As the owner of Turner Carroll Gallery, I spend a lot of time talking and writing about artwork by the phenomenal artists I represent. Lately, I’ve been consumed by the destruction of some of civilization’s greatest artifacts.  Ancient art is one of my passions, and I am devastated to see sites all over the Middle East, one after the other, lost forever. The Buddhas of Bamiyan, Nimrud, Aleppo, Palmyra–all contained visual information that helped us decipher the values and wisdom of the ancient civilizations that created them. With the loss of these artifacts comes the loss of our ability to understand the important messages contained in the history of the cultures that shaped our own.  With these “irreversible acts of annihilation,…the entirety of humanity…loses a piece of its memory as surely as if a slice of our collective brain had been removed by a mad lobotomist.” (Simon Schama, 3/13/15, Financial Times).

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Often people remark that they feel visual art is “an inside joke,” filled with its own lingo and mystique.  In reality, visual art is (by nature) the universal symbolic language that can be understood not only by art critics trained in deciphering the meaning of its symbols, but by any human being who cares enough to engage with the image. To ignore the visual image is to make a conscious choice to close oneself to messages other human beings attempt to share.

Ancient cave painting,
Chauvet Cave
Cave painting, Rock Shelters
of Bhimbetka, India

Throughout the history of civilization, humans have told stories visually, to communicate with other humans.  Stone Age cave paintings, Mesopotamian cylinder seals, Egyptian tomb reliefs, Native American petroglyphs, religious icons, political propaganda posters, Communist Era Social Realism, and contemporary images of social empowerment all present themselves as creative manifestations of our shared human experience.

Ancient Mesopotamian low relief image,
depicting governance, religion, rites of civilization
Ancient Egyptian relief image depicting love
Human beings have always needed to procure food, governance, emotional connection, and spiritual beliefs to make order of chaotic civilization. These are the same basic needs human beings possess in contemporary life.  If we take the time to seriously contemplate the art of other cultures, we see that we are one human-kind, and that our similarities far outweigh our social, religious, and political differences.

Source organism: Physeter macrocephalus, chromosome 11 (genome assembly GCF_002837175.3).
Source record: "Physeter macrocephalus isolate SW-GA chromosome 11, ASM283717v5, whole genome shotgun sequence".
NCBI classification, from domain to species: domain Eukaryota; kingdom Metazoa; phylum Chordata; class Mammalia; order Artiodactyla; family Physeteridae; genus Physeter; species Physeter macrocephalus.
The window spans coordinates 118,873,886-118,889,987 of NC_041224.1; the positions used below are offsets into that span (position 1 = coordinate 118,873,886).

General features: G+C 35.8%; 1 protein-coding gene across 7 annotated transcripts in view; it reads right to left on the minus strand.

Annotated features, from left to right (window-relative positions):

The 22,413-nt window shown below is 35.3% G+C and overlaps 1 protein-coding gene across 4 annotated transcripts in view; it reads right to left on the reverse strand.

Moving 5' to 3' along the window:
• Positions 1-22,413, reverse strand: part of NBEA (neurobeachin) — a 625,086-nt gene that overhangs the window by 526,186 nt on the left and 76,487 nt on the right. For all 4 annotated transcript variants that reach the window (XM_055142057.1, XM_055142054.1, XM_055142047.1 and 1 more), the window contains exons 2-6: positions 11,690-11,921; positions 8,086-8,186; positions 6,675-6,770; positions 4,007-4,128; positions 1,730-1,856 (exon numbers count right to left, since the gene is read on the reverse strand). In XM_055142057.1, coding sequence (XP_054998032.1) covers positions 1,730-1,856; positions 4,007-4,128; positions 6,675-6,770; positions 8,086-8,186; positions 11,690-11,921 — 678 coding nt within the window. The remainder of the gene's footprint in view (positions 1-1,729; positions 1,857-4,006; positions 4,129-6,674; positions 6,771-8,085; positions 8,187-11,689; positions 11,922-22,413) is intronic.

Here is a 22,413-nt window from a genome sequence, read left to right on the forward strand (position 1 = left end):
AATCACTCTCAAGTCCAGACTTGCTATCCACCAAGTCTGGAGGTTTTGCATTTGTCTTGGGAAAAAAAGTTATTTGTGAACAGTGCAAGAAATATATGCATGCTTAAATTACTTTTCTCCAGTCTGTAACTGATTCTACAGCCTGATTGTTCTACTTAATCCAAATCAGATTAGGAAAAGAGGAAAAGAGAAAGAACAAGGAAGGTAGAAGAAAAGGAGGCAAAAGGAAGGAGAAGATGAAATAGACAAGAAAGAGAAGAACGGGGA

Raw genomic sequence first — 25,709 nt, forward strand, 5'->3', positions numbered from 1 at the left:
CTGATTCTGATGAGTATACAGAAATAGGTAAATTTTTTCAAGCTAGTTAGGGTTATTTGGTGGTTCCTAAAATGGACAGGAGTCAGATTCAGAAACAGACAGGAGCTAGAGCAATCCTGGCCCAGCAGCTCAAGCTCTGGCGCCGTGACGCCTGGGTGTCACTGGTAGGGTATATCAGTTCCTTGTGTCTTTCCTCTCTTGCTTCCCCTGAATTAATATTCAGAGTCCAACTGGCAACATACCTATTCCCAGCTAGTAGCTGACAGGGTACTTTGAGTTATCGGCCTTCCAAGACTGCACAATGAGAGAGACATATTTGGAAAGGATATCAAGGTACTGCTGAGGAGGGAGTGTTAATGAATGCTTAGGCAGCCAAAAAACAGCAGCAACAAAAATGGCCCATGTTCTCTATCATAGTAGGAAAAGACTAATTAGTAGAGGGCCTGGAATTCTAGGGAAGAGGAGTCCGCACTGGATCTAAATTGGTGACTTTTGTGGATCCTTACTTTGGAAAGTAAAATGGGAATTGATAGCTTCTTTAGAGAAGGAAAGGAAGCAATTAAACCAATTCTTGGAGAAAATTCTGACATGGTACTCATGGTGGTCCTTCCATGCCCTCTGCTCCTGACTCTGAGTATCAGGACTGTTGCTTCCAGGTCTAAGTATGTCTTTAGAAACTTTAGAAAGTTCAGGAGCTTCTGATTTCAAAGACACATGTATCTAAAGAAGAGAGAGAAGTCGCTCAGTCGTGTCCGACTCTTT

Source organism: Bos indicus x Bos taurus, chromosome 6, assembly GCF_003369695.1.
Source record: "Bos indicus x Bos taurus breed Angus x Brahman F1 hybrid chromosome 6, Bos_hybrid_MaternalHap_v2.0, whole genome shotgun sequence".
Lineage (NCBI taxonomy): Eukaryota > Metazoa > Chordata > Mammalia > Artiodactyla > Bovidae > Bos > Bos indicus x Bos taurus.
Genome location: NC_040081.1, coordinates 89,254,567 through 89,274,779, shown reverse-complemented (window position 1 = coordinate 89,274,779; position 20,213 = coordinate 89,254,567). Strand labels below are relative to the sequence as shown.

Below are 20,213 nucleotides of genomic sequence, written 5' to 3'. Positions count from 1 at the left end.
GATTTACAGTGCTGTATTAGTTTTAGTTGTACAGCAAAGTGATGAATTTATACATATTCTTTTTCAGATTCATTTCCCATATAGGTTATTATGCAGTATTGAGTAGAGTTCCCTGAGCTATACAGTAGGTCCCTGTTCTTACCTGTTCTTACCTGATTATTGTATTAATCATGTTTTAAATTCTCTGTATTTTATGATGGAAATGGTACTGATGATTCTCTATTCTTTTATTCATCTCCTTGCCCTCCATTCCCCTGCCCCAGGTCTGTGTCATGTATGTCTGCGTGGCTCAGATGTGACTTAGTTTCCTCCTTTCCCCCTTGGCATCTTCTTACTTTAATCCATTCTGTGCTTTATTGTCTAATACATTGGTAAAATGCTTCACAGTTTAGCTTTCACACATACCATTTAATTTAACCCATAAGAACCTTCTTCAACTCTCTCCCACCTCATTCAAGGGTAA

Thousand armed Avalokitesvara, Budhha of Infinite Compassion
stone Buddhist carvings in Leshan, Sichuan, China.
(Photo by McKay Savage)
Navajo drawing by Shemar George
This ancient Chinese carving of Avalokitesvara communicates compassion for all living things. Likewise, a contemporary drawing by a young Navajo boy in the American Southwest uses natural symbols for the four elements to depict the innate harmony of nature.
Hung Liu, China, “Dandelion 11,” oil on linen, 2015
Hangama Amiri, Afghanistan, “The Wind Up Dolls of Kabul” 2011
Though from cultures as different as Afghanistan and China, both Hung Liu and Hangama Amiri found the humble dandelion as a symbol of female strength.  Afghan and Chinese cultures might prefer women to be beautiful and graceful, like flowers.  By using the dandelion as an autobiographical symbol in their paintings, these artists show us that while women may be regarded as pretty, fragile, flowers, they are simultaneously strong, stubborn, resilient, and able to spread their essence throughout the world.
 Unlike a written or spoken language that takes much time to learn, the pictorial language has immediate impact on both an implicit and an explicit level.  Therefore, if we allow ourselves to engage with the images we see, we can’t help but increase our appreciation for perspectives, cultures, values, and ideas other than our own.  Visual art is the language that helps us realize our interconnectedness in the vastness of the human experience.
This quotation by Mohammed Rabia Chaar, about ISIS’s destruction of ancient artifacts in Syria, appeared in the New York Times. “Go and see…how all the ancient (artifacts) have been destroyed and looted, how bulldozers are digging.” he said. “The feeling of sickness is growing more and more, day after day….Daesh wants people with no memory, with no history, with no culture, no past, no future.”
 
When we focus on the differences, rather than the similarities, in what the visual language portrays, we disrupt the progress of our global society.  We divide and destroy, rather than enhancing the greatness of humankind.
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